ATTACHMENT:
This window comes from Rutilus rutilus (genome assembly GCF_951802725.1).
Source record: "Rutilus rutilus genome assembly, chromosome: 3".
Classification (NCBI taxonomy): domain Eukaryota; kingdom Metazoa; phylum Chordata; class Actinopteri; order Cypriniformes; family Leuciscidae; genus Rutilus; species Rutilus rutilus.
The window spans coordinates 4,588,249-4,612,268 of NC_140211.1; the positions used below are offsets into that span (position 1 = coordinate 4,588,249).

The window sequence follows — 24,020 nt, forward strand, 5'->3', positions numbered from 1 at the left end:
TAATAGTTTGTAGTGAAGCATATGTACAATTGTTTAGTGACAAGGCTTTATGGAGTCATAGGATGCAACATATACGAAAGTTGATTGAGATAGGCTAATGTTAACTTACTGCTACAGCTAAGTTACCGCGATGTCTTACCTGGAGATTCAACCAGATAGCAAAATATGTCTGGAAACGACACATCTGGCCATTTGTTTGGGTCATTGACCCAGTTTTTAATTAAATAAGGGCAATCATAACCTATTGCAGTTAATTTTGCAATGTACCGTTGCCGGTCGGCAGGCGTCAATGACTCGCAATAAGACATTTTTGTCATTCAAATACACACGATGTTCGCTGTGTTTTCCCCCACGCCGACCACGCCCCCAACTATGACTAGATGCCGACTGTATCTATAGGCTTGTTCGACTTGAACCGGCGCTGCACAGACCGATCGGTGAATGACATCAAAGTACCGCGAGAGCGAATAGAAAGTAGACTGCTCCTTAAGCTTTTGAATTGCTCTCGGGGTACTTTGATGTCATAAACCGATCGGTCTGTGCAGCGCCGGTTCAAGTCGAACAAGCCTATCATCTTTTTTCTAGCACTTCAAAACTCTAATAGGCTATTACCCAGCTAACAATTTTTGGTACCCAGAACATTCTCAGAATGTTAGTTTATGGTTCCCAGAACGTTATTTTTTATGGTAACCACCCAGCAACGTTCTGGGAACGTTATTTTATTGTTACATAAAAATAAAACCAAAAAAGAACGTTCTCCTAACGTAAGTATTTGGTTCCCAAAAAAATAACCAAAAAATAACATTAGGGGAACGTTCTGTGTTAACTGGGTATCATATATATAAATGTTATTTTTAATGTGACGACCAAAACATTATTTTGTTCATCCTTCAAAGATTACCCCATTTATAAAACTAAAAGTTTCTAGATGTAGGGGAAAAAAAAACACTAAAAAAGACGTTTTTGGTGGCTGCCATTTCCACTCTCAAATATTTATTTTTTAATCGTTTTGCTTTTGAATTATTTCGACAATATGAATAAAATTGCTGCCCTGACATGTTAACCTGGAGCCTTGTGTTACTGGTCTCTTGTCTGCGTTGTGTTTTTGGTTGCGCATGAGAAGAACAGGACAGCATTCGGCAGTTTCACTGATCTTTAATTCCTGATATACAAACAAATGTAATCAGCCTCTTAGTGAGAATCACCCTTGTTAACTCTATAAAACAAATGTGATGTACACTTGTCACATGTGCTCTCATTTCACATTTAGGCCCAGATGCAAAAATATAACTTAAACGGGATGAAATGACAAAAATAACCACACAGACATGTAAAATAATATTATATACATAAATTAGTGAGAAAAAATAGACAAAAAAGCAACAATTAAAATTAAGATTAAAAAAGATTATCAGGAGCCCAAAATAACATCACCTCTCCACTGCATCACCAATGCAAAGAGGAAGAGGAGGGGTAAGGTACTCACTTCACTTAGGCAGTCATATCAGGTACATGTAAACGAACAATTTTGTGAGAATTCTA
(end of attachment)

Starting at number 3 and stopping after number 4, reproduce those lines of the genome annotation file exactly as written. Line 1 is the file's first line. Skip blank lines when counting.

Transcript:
Classification (NCBI taxonomy): domain Eukaryota; kingdom Metazoa; phylum Chordata; class Actinopteri; order Cypriniformes; family Leuciscidae; genus Rutilus; species Rutilus rutilus.
The window spans coordinates 4,588,249-4,612,268 of NC_140211.1; the positions used below are offsets into that span (position 1 = coordinate 4,588,249).